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Inopportune Knocks: Self-Sabotage by NFL Coaches, Week 7

Three words that so many NFL coaches need to beat into their brains: Go. For. It.
Kirby Lee-USA TODAY Sports

In the NFL, teams only get a dozen or so possessions each game with which to score points. Unfortunately, most coaches never remember that until they've wasted most of them. In the fourth quarter, conservative-to-a-fault coaches who punted away points and dawdled minutes off the clock become desperate, reckless aggressors.

Every week at VICE Sports, Inopportune Knocks will take a hard look at first-half opportunities NFL teams passed up—sealing their second-half fates.



NFL Week 7 was the wildest yet, with a host of first-half blowouts leading to second-half comebacks (successful and otherwise). Somehow, the Bills managed to do both: Successfully roar all the way back from a 27-3 deficit, then collapse in the final minutes and give the game back.

During that first improbable run, though, the Bills missed a golden opportunity to get seven points instead of three—which would not only have enabled a faster comeback, but potentially prevented the Jaguars from answering.

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Towards the end of the first half, everything had gone as badly for Buffalo as it possibly could. For the umpteenth time, the Wembley Stadium crowd was suffering through a blowout of one miserable team by another.

Then a very nice touchdown catch by Robert Woods pulled the Bills to within 27-10, and the Bills defense managed to get a stop on the ensuing possession. Manuel and company, aided by a Jaguars penalty, drove down to the Jaguars' 20. A 3rd-and-4 pass from there fell incomplete, and with 12 seconds left on the clock, the Bills had a decision to make:

Win Probability: 10 percent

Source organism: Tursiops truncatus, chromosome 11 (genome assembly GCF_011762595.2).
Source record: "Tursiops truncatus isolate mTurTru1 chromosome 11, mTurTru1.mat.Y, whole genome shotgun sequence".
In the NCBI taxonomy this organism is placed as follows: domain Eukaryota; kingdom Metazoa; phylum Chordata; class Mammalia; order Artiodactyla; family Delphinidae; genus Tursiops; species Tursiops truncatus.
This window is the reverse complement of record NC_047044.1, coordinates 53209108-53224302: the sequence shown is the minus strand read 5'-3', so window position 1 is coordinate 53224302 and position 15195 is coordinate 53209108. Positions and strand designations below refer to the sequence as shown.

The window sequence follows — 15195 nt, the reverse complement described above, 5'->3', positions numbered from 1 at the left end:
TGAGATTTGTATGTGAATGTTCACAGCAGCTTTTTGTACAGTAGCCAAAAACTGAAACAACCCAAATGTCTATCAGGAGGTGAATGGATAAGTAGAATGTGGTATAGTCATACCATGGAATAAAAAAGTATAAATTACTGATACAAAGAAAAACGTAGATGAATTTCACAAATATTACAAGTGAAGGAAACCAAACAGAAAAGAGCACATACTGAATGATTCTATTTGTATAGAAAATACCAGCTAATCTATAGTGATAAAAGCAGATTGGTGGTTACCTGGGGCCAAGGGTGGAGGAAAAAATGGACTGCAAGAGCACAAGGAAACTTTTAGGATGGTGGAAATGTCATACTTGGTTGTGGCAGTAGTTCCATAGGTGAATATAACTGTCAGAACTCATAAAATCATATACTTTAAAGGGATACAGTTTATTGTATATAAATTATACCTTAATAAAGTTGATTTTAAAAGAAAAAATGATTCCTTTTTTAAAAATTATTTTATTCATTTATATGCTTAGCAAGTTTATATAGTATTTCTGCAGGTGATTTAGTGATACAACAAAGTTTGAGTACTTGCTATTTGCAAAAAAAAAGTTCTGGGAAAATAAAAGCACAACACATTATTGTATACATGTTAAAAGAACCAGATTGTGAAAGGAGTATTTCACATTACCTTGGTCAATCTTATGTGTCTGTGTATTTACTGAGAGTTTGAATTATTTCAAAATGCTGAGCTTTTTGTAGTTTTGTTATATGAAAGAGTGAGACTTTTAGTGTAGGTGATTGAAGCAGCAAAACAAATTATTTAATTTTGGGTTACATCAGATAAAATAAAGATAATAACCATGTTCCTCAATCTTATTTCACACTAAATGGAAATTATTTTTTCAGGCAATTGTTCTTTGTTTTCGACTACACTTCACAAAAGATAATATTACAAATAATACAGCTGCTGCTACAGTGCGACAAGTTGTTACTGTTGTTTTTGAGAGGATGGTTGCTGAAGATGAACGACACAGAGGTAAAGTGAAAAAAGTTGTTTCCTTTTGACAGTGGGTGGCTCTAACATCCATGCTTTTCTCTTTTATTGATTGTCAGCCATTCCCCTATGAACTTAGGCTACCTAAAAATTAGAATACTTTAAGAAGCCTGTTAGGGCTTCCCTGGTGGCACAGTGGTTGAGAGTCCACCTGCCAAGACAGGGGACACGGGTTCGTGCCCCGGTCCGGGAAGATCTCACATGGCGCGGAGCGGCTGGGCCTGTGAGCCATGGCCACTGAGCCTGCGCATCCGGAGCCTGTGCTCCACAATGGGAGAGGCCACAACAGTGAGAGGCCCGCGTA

Adjusted Win Probability: 14 percent

First Down Success Rate: 48 percent

Field Goal Success Rate: 81 percent

So, it's bad enough the Bills—four point favorites— are down by 17 after playing nearly a half of football. It's bad enough that they drive down to the Jags' 20 and turn down a 48 percent chance of finishing the drive with a touchdown and getting back in the game for an 81 percent chance of kicking a field goal and still needed two touchdowns.


But look at the game situation. There's 12 seconds left, time for a quick conversion attempt and and end-zone shot if you convert it. The Bills had a timeout left, so the entire playbook was open to get those four yards. The Bills kicked off in the first half, so the Jags would be getting the ball back no matter what.

At the start of the second half, the Bills' WP was still 10 percent, and AWP actually fell to 13 percent. Had they gotten into the end zone, those figures would have been 17 percent and 22 percent, respectively.

Now, I hear what you're saying: The Bills eventually got the lead back, so the ends justify the means, right? A) No, kicking a field goal on 4th-and-4 from your opponents' 20 to take a three-point bite out of what was a 24-point deficit is still suboptimal, and B) if the ends justified the means, the Bills would have won.